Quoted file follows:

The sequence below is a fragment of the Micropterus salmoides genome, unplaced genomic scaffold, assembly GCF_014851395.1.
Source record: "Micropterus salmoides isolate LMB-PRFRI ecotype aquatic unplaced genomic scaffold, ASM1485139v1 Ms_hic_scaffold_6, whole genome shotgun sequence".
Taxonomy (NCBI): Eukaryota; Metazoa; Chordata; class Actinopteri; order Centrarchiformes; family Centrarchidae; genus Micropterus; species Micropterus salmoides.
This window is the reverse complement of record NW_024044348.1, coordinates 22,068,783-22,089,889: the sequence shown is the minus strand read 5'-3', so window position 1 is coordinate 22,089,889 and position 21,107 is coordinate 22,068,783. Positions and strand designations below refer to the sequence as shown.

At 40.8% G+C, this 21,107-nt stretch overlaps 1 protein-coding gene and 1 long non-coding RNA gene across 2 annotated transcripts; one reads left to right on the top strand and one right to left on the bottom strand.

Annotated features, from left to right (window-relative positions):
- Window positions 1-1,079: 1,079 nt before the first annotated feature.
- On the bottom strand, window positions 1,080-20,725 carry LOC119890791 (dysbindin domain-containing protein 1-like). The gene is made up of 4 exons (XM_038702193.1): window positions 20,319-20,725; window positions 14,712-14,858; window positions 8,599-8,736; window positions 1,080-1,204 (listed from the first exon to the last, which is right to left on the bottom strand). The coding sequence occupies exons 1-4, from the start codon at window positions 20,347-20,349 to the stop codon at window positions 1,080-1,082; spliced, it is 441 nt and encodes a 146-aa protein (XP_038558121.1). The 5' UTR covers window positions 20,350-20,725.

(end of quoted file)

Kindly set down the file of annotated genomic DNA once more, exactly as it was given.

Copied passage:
The sequence below is a fragment of the Micropterus salmoides genome, unplaced genomic scaffold, assembly GCF_014851395.1.
Source record: "Micropterus salmoides isolate LMB-PRFRI ecotype aquatic unplaced genomic scaffold, ASM1485139v1 Ms_hic_scaffold_6, whole genome shotgun sequence".
Taxonomy (NCBI): Eukaryota; Metazoa; Chordata; class Actinopteri; order Centrarchiformes; family Centrarchidae; genus Micropterus; species Micropterus salmoides.
This window is the reverse complement of record NW_024044348.1, coordinates 22,068,783-22,089,889: the sequence shown is the minus strand read 5'-3', so window position 1 is coordinate 22,089,889 and position 21,107 is coordinate 22,068,783. Positions and strand designations below refer to the sequence as shown.

At 40.8% G+C, this 21,107-nt stretch overlaps 1 protein-coding gene and 1 long non-coding RNA gene across 2 annotated transcripts; one reads left to right on the top strand and one right to left on the bottom strand.

Annotated features, from left to right (window-relative positions):
- Window positions 1-1,079: 1,079 nt before the first annotated feature.
- On the bottom strand, window positions 1,080-20,725 carry LOC119890791 (dysbindin domain-containing protein 1-like). The gene is made up of 4 exons (XM_038702193.1): window positions 20,319-20,725; window positions 14,712-14,858; window positions 8,599-8,736; window positions 1,080-1,204 (listed from the first exon to the last, which is right to left on the bottom strand). The coding sequence occupies exons 1-4, from the start codon at window positions 20,347-20,349 to the stop codon at window positions 1,080-1,082; spliced, it is 441 nt and encodes a 146-aa protein (XP_038558121.1). The 5' UTR covers window positions 20,350-20,725.